After what was arguably the MCU’s best movie of Phase One with The Avengers, we transitioned into the 2nd phase of the MCU. With this phase, the infinity stones, which were hinted at in the last couple of movies in Phase One, became more prominent. It became clear that whatever the MCU was building towards, it was going to involve these six stones of immense power. Also, characters introduced in Phase One continued to evolve, new characters were introduced, and by the end, the viewpoint of the world towards Earth’s Mightiest Heroes had changed forever. Here’s a look back at Phase Two.
Iron Man 3 (2013)
Synopsis: After the events of The Avengers, Tony Stark must now deal with PTS, as well as a terrorist who seems to have a vendetta against the United States.
Iron Man 3, in my estimation, is the worst movie of the MCU. While Iron Man 2 is arguably more irritating, with hardly anything going on, it never teases us the way IM3 does.
The movie starts out well enough. We get the usual Tony Stark bravado, and there’s a cool action scene where helicopters literally blow Stark’s house into the ocean. The Mandarin is introduced, and while he’s not comic-accurate, it looks like a fresh and exciting take on the character. Things are looking up, and then it just all goes to hell.
The questions that pop up in my mind during this film are endless. Why is Tony Stark getting a kid to help him repair the Iron Man armour? What is that whole scene with the goofy television guy marking out on Tony Stark? What the hell is Guy Pearce doing? What is his plan? Why does he want to kidnap the president? And can someone please tell me why they would hire such a talented actor as Ben Kingsley, make him appear to be an absolute badass, just to end up being a buffoon?
Iron Man 3 is just a poorly crafted and told tale. While subsequent viewings have answered some of my questions above (though not nearly all), I don’t care. Tony Stark is barely in the armour the entire movie, Pepper Potts beats the main villain, and for some reason, Stark blows up all his suits at the end of the film. Umm…sure. The whole thing is just a mishmashed mess, without much clear direction or reason for me to care. Shane Black should be stuck to writing clever action-comedies and left directing in more capable hands.
Thor: The Dark World (2013)
Synopsis: Thor teams up with his brother Loki to stop the dark elves from plunging the world into darkness.
After the fiasco that was Iron Man 3, I was welcome for anything different from that flick. What I got…was not much better.
There are some highlights in the movie. In particular, Tom Hiddleston continued his one-man campaign to become the single-most interesting character in the entire MCU. While his face-turn wasn’t that convincing (he risks himself to save Natalie Portman twice when they confront the dark elves, which seems, uh, out of character to say the least), he at least is charismatic and always worth watching.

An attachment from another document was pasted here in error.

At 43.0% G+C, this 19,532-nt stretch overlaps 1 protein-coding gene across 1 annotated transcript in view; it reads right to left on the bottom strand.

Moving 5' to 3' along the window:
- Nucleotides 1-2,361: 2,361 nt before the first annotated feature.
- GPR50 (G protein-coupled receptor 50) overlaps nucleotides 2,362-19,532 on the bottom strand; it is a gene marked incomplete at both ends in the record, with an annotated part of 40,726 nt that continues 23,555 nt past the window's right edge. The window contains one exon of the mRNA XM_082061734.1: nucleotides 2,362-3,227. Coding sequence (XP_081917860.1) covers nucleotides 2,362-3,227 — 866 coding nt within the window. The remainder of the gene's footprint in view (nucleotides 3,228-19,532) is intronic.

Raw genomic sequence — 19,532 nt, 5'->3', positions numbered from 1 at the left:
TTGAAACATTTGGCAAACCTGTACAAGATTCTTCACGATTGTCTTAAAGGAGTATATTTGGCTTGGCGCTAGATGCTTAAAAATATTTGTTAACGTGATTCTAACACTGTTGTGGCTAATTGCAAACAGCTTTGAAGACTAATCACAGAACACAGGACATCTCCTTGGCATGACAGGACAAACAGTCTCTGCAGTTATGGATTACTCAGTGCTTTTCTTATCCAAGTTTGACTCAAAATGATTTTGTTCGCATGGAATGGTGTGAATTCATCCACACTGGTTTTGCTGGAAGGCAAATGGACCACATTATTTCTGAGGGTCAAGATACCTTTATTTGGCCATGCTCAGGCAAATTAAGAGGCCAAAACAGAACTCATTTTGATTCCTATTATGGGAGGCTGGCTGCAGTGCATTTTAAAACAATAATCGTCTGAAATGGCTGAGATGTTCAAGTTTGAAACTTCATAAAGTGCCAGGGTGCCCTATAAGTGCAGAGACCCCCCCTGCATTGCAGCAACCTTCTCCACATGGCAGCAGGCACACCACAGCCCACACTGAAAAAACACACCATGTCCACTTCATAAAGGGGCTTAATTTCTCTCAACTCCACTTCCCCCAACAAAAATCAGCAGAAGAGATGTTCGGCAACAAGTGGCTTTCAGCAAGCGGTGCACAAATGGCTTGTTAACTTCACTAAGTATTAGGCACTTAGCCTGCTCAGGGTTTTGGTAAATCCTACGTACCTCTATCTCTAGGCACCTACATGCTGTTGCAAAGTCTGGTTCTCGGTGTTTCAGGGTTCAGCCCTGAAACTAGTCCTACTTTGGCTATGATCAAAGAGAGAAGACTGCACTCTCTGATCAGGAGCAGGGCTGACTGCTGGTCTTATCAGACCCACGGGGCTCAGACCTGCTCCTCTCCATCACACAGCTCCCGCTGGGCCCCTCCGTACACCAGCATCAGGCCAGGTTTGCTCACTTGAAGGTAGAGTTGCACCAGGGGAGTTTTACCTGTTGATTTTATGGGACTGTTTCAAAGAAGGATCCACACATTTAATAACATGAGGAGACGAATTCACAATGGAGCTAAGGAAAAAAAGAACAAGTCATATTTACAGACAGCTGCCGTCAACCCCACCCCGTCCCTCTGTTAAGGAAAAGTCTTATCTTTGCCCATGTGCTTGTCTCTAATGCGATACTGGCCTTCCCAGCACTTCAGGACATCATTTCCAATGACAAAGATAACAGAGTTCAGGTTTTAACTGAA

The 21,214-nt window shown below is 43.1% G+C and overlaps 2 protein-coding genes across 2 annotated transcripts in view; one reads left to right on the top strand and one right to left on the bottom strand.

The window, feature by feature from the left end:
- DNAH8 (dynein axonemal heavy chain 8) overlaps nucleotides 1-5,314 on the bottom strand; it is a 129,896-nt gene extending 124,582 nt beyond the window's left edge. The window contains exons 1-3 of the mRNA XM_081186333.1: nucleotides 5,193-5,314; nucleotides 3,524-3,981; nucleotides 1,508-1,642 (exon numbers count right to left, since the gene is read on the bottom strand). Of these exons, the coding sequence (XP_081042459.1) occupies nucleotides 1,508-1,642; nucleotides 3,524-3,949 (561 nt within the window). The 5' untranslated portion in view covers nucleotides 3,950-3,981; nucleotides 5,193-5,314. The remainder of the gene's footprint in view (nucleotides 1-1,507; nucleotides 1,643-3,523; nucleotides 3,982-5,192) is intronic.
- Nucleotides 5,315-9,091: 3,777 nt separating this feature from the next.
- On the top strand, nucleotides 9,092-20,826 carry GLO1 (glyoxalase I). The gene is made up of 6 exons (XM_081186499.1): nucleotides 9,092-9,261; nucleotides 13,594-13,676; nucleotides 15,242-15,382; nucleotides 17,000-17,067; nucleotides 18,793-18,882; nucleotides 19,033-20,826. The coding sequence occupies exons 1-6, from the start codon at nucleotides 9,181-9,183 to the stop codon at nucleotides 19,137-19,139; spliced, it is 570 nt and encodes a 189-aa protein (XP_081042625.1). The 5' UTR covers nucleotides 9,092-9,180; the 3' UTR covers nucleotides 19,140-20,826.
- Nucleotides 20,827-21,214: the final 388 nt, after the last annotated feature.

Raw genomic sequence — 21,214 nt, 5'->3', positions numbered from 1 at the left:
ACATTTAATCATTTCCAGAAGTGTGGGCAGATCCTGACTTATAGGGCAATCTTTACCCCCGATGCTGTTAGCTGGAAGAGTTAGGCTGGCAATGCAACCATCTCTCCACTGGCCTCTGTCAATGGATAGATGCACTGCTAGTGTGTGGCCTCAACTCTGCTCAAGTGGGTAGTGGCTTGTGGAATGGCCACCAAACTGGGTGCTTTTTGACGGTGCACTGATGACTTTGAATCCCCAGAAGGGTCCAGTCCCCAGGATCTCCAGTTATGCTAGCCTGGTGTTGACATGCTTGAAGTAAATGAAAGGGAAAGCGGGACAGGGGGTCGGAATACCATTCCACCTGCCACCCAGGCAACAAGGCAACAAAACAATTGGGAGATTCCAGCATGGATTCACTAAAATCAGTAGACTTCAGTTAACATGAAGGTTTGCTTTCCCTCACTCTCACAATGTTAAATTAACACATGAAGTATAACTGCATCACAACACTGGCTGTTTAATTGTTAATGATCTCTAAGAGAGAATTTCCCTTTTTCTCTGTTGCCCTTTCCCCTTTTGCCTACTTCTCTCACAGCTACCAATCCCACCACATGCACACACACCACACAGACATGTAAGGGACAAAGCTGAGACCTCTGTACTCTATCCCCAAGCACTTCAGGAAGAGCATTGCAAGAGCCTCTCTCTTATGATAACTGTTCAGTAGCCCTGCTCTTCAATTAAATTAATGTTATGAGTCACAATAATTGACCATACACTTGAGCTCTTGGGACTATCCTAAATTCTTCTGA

Unfortunately, I can’t say the same about the rest of the cast. Natalie Portman always strikes me as a person who is always just cashing a paycheck in big-budget movies. She has zero chemistry with, well, just about anyone, especially Thor, who she is supposed to be madly in love with. Kat Dennings, while undeniably a gorgeous woman, is just flat-out annoying – she kills every joke she’s involved in, taking them too far (for instance, dropping items in the weird vortex – she insists on throwing more objects through, for no reason – it’s not funny). The dark elves are boring – what are they doing for half the movie? They attack Asgard and then go to sleep or something. They’re antagonists in name, only. The real antagonist of the movie is the pacing.
As for action, there are some neat moments, like the attack on Asgard and the end battle, but overall, I just shrug when I watch this film. It just seems like something thrown together without any real point. The actors (except for Hiddleston) seem disinterested, the plotting is uninspired, and really, the whole thing is a ho-hum exercise that is at its best as a solution for insomnia.
Captain America: The Winter Soldier (2014)
Synopsis: An insidious plot within SHIELD threatens to kill a large number of people unless Captain America can stop it.
A lot of people I know insist that this is one of the best films in the MCU. I will say that it is undoubtedly one of the unique ones; unlike most of the movies, which focuses on “here is the good guy, let’s build up the bad guy, and then have them fight in the third act,” this one is more like a mystery film. You wonder who is behind the attempts to murder Nick Fury, and the answer is somewhat surprising.
That being said, this movie tries to get too clever at times, I think. Overall, it’s an interesting twist to the MCU movies, but in trying to emulate the 70’s Cold War paranoia movies, it sometimes seems to forget that it’s also a superhero movie. The twists and turns, faking Fury’s death, having Hydra as a group inside SHIELD, bringing back Bucky Barnes, having Robert Redford as the bad guy – it’s all fine, but makes me sometimes wonder what I’m watching.
That being said, it is a good film. While I’ve never been sold on the Winter Soldier character, the introduction of the Falcon is effective and gives Cap a worthwhile sidekick. Black Widow is at her best in the movie and finally establishes some sort of character. The battle at the end with the helicarriers is impressive, with lots of stuff blowing up, which is always welcome. There’s a lot of things to like about this film, though I would hesitate to heap all the praise on it that other people seem too glad to do.
Guardians of the Galaxy (2014)
Synopsis: A group of misfits band together to stop a Kree warrior for destroying an entire planet.